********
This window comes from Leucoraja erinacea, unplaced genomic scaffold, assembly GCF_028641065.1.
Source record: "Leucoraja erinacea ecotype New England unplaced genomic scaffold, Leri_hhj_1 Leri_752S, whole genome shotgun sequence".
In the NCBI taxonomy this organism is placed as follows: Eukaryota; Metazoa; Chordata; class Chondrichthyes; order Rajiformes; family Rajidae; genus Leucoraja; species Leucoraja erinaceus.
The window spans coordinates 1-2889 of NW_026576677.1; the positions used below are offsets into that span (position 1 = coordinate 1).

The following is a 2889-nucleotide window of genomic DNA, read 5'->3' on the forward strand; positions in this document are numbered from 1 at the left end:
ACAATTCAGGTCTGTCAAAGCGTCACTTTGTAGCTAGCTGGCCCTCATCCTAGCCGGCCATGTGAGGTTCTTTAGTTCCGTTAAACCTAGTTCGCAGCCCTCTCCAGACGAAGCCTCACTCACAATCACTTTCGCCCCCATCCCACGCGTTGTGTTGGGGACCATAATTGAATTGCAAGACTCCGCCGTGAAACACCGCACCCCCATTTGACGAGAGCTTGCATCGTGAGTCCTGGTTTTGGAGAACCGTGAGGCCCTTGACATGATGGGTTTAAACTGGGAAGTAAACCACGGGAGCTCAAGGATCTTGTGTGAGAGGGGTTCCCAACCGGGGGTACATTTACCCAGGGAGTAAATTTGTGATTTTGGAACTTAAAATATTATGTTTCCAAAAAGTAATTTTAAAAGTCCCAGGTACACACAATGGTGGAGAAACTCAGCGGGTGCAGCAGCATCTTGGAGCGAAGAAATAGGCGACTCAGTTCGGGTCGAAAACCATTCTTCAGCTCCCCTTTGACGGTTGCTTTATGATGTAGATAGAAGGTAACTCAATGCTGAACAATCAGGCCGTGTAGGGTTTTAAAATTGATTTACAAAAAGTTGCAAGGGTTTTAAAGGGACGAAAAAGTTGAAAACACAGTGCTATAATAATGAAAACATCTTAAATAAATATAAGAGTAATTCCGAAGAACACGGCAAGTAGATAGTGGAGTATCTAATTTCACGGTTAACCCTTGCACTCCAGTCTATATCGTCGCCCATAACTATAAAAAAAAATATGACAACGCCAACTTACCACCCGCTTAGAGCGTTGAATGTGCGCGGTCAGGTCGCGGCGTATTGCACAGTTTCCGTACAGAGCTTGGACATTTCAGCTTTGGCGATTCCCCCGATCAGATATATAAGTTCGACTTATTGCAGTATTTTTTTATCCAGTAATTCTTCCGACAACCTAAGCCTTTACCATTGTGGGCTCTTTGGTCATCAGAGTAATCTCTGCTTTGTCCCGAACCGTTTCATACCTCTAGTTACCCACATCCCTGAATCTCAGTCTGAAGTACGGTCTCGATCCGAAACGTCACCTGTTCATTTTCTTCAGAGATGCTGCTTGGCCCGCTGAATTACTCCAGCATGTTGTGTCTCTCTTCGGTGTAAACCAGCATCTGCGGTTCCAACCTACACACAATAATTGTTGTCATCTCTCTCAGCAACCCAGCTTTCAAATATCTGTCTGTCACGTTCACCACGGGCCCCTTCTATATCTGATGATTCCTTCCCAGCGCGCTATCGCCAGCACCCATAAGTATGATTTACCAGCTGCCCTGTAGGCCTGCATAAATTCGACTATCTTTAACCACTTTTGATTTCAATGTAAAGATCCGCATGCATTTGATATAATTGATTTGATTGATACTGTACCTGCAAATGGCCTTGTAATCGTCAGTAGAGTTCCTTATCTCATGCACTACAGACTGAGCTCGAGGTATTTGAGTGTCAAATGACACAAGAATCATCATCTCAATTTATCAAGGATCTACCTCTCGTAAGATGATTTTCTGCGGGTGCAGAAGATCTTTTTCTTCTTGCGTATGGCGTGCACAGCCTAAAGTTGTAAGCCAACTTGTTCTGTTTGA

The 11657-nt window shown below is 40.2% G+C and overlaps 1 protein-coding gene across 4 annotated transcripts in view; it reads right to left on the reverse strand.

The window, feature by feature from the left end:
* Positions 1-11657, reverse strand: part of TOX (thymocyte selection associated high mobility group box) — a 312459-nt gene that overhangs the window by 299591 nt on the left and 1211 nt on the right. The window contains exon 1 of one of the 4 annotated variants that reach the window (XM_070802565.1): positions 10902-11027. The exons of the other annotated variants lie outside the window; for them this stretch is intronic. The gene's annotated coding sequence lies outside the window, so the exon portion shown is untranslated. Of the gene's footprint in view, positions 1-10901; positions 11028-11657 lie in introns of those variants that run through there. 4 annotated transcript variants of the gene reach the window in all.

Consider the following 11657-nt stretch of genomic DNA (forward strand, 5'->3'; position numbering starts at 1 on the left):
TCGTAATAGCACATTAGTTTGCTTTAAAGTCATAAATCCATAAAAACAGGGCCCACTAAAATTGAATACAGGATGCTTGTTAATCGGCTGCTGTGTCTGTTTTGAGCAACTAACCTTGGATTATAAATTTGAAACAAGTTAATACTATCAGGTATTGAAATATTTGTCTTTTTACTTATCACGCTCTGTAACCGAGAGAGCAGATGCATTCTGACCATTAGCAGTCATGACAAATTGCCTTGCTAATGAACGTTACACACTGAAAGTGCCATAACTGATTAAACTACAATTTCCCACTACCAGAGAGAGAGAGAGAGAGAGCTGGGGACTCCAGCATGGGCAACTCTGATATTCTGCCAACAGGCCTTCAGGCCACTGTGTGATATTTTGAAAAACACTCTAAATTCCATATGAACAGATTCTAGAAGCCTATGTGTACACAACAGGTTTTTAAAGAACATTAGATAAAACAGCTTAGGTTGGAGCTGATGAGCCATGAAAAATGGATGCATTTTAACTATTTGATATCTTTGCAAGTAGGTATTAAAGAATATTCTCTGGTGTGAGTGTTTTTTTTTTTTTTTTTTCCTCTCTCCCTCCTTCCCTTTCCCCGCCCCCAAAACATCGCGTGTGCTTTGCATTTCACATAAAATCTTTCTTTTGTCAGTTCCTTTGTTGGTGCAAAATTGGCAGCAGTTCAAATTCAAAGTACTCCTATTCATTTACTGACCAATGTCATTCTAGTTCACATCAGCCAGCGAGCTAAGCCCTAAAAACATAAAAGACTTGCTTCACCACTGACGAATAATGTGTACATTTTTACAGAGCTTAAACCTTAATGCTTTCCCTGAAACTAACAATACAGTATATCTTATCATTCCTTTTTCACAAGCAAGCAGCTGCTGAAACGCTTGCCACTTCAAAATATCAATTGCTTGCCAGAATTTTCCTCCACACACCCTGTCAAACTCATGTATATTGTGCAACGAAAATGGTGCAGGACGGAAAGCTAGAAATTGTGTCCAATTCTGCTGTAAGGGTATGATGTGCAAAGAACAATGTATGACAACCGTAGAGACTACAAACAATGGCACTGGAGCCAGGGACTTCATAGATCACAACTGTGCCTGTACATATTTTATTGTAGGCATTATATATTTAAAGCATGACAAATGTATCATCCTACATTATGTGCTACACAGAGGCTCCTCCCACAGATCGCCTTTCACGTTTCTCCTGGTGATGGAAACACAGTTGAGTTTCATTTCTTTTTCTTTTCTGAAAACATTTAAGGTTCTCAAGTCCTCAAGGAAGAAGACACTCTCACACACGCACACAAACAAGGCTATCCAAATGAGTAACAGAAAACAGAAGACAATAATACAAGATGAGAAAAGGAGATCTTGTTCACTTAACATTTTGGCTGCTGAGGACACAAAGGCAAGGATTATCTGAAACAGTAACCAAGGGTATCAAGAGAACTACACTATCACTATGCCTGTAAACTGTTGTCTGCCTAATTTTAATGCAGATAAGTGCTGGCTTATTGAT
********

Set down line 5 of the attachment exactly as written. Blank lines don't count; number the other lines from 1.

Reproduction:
The following is a 2889-nucleotide window of genomic DNA, read 5'->3' on the forward strand; positions in this document are numbered from 1 at the left end: